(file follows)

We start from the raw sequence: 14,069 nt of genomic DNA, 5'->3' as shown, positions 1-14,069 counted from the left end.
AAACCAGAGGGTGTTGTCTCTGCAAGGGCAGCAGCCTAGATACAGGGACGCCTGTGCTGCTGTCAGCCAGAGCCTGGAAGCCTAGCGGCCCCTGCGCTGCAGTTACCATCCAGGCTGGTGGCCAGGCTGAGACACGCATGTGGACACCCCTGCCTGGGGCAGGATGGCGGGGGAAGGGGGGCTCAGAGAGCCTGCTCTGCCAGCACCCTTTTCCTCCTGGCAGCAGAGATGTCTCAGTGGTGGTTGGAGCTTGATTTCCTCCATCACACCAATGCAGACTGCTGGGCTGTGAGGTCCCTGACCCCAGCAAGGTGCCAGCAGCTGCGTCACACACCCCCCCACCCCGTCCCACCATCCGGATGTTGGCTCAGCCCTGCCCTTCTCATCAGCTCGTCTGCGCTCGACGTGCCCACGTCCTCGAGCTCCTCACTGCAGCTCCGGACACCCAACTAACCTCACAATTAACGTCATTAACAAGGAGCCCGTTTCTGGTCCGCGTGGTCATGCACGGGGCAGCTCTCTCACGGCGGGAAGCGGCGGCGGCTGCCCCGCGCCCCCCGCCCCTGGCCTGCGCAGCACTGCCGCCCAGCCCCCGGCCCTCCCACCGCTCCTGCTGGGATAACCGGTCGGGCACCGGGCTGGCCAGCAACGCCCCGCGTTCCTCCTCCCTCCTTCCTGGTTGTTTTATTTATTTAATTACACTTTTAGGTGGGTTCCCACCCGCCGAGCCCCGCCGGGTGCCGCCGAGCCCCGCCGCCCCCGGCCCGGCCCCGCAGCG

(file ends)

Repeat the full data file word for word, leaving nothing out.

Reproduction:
We start from the raw sequence: 14,069 nt of genomic DNA, 5'->3' as shown, positions 1-14,069 counted from the left end.
AAACCAGAGGGTGTTGTCTCTGCAAGGGCAGCAGCCTAGATACAGGGACGCCTGTGCTGCTGTCAGCCAGAGCCTGGAAGCCTAGCGGCCCCTGCGCTGCAGTTACCATCCAGGCTGGTGGCCAGGCTGAGACACGCATGTGGACACCCCTGCCTGGGGCAGGATGGCGGGGGAAGGGGGGCTCAGAGAGCCTGCTCTGCCAGCACCCTTTTCCTCCTGGCAGCAGAGATGTCTCAGTGGTGGTTGGAGCTTGATTTCCTCCATCACACCAATGCAGACTGCTGGGCTGTGAGGTCCCTGACCCCAGCAAGGTGCCAGCAGCTGCGTCACACACCCCCCCACCCCGTCCCACCATCCGGATGTTGGCTCAGCCCTGCCCTTCTCATCAGCTCGTCTGCGCTCGACGTGCCCACGTCCTCGAGCTCCTCACTGCAGCTCCGGACACCCAACTAACCTCACAATTAACGTCATTAACAAGGAGCCCGTTTCTGGTCCGCGTGGTCATGCACGGGGCAGCTCTCTCACGGCGGGAAGCGGCGGCGGCTGCCCCGCGCCCCCCGCCCCTGGCCTGCGCAGCACTGCCGCCCAGCCCCCGGCCCTCCCACCGCTCCTGCTGGGATAACCGGTCGGGCACCGGGCTGGCCAGCAACGCCCCGCGTTCCTCCTCCCTCCTTCCTGGTTGTTTTATTTATTTAATTACACTTTTAGGTGGGTTCCCACCCGCCGAGCCCCGCCGGGTGCCGCCGAGCCCCGCCGCCCCCGGCCCGGCCCCGCAGCG